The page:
U.S. government stands behind deposits

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Dear Dr. Don,
I have heard from many sources that accounts covered by the Federal Deposit Insurance Corp. are not as guaranteed as many believe. For example, the FDIC does not require dollar-for-dollar reserves to back up deposited money in banks and that the FDIC only has a small portion covered. If that is true, it could take months to years to receive reimbursement if a major bank was to fail.

I know that it is unlikely those banks would fold, but could you clarify the above concerns.
— Jumpy John

Dear John,
An FDIC-insured deposit is backed by more than just the insurance fund. It carries a full faith and credit pledge of the U.S. government. I view the full faith and credit pledge as the government stating, “We’ll do what it takes to make you whole on your FDIC-insured investment.”

Congress said it a bit more eloquently with the passage of the Competitive Equality Banking Act of 1987, known as CEBA, that was signed into law by President Reagan Aug. 10, 1987.

Title IX: Full Faith and Credit of Federally Insured Financial Depository Institutions — Expresses the sense of the Congress to reaffirm that deposits, up to the statutorily prescribed amount, in federally-insured depository institutions are backed by the full faith and credit of the United States.

This excerpt from a FDIC advisory opinion written in November 1987 and presented on the FDIC Web site sounds a cautionary note about reading too much into the guarantee afforded by CEBA:

While any final conclusion on this matter rests with the Attorney General of the United States and ultimately with the courts, it is our opinion that Title IX of CEBA merely represents an expression of the intent of Congress to support the FDIC’s deposit insurance fund should the need arise. Title IX does not change any existing underlying law. It does not amend the Federal Deposit Insurance Act, nor does it or any other provision of CEBA alter the method by which the FDIC is funded. The FDIC continues to receive no government appropriations, and its funding continues to consist entirely of its income obtained from insurance assessments and from the return on investments made in government securities. In addition, the FDIC’s statutory authority to borrow up to $3 billion from the Treasury remains unchanged.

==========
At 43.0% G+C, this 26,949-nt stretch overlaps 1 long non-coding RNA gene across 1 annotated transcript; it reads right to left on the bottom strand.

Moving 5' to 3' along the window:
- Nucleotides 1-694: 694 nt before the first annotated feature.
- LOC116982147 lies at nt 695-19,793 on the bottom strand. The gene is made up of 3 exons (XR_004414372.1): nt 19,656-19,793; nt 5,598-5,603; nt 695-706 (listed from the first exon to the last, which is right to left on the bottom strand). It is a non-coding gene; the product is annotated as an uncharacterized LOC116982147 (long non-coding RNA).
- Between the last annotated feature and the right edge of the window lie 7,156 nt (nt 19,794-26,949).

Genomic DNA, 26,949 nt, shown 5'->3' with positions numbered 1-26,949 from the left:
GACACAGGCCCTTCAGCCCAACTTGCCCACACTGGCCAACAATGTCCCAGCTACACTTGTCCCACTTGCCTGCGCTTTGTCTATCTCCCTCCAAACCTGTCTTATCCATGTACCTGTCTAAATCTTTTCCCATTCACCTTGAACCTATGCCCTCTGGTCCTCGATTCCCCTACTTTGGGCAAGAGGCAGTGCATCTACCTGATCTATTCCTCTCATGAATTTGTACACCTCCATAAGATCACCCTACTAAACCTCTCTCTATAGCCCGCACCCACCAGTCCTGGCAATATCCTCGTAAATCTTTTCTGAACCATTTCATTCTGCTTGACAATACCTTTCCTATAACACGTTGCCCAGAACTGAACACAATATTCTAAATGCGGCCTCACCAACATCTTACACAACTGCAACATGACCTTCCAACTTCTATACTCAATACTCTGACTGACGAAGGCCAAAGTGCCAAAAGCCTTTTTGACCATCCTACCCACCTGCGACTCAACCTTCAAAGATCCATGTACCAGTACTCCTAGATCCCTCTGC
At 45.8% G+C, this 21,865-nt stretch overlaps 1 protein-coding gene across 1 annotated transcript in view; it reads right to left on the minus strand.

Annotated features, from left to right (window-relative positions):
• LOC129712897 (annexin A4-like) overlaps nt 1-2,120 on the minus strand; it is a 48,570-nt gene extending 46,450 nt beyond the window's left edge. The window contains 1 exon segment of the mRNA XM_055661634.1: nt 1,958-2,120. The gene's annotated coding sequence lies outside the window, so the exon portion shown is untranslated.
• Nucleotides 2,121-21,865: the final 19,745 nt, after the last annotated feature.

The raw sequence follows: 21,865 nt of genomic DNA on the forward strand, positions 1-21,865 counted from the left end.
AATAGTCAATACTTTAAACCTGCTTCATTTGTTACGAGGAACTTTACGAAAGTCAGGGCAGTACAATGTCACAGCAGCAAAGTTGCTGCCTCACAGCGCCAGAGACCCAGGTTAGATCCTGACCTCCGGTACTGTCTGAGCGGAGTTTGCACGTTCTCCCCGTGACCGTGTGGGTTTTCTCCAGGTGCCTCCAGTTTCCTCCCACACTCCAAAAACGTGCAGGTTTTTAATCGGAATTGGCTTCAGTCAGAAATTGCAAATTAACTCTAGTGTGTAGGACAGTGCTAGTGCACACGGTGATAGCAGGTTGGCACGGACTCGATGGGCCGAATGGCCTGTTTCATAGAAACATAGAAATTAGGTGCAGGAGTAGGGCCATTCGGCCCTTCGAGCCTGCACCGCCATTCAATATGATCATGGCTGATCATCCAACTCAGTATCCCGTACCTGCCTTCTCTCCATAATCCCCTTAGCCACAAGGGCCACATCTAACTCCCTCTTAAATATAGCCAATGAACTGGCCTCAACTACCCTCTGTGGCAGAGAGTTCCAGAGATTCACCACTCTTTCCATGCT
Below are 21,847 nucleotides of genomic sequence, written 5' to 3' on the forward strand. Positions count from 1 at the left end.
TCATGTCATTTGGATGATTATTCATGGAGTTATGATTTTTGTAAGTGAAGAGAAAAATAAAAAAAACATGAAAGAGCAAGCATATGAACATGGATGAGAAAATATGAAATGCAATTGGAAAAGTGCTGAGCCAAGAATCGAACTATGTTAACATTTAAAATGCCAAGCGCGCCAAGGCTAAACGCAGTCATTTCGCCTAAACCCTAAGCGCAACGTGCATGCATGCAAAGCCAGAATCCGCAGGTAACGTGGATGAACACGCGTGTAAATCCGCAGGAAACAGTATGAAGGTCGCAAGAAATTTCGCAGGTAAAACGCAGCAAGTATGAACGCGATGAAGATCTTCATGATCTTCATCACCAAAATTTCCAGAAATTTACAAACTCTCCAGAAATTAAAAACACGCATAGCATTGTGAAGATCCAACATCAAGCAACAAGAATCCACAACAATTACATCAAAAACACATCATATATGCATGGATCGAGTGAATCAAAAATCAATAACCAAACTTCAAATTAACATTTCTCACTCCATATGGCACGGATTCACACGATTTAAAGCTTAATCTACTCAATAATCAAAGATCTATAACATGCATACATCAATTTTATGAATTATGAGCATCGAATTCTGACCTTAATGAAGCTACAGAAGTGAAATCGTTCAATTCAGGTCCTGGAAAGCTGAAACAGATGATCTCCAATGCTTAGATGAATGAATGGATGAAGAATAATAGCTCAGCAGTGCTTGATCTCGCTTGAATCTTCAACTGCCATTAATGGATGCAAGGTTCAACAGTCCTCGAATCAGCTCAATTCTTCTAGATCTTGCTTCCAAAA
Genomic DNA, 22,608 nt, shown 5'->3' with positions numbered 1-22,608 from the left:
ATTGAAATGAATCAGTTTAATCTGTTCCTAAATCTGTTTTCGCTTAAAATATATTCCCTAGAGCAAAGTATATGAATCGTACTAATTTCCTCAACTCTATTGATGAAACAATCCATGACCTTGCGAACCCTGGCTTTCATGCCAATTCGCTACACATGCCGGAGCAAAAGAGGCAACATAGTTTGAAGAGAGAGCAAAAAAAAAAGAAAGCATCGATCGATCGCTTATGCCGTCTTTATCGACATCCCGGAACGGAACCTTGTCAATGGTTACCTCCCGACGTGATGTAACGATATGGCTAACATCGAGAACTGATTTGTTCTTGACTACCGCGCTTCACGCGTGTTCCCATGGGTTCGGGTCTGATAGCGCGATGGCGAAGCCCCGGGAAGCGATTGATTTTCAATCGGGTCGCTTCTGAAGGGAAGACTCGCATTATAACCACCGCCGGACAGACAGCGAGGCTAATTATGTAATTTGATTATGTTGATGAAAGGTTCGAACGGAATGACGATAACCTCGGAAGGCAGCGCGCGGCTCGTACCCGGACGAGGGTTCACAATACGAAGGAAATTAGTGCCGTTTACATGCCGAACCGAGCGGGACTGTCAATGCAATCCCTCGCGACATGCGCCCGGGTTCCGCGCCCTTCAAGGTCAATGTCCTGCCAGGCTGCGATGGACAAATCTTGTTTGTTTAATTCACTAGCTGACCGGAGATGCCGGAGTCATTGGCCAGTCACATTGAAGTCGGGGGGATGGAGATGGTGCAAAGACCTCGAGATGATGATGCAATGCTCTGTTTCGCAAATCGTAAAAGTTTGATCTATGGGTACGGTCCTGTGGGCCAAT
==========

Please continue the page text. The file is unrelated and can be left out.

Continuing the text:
My read is that you shouldn’t lose sleep over this if your deposits are FDIC- or NCUSIF-insured. NCUSIF — the National Credit Union Share Insurance Fund — is the insurance fund for credit union shares and it, too, is backed by the full faith and credit of the U.S. government.

In the event of a bank failure, the FDIC would either move the insured depositor’s account to another FDIC-insured bank or give the depositor a check equal to the account balance, according to the FDIC Web site.

As to the timing of FDIC insurance payments to depositors, here’s what the FDIC says on the FAQ page of its Web site:

If a bank fails, what is the timeframe for payout of the funds that are insured if the bank cannot be acquired by another financial institution?

Federal law requires the FDIC to make payments of insured deposits “as soon as possible” upon the failure of an insured institution. While every bank failure is unique, there are standard policies and procedures that the FDIC follows in making deposit insurance payments. It is the FDIC’s goal to make deposit insurance payments within one business day of the failure of the insured institution. Typically, a bank that has failed will be closed on a Friday. The FDIC will then work the weekend to complete deposit insurance determinations for most deposits and be prepared on Monday to either transfer the insured portion of a deposit to another FDIC insured institution or provide deposit insurance payment checks. (Note: Some deposits that require supplemental documentation from the depositors, such as accounts linked to a living trust agreement or funds placed by a deposit broker, may take a little longer. The timing of the completion of the deposit insurance determination is based solely on the depositor providing the documentation needed by the FDIC to determine insurance coverage.)

I don’t think you should let the fear of a bank failure stop you from making an FDIC- or NCUSIF-insured deposit. In fact, I’ve argued in past columns that deposit insurance allows consumers the ability to chase yield in deciding where to invest an insured deposit.

Read, “CD is safe despite bank’s struggles,” for more on why I think it’s true.

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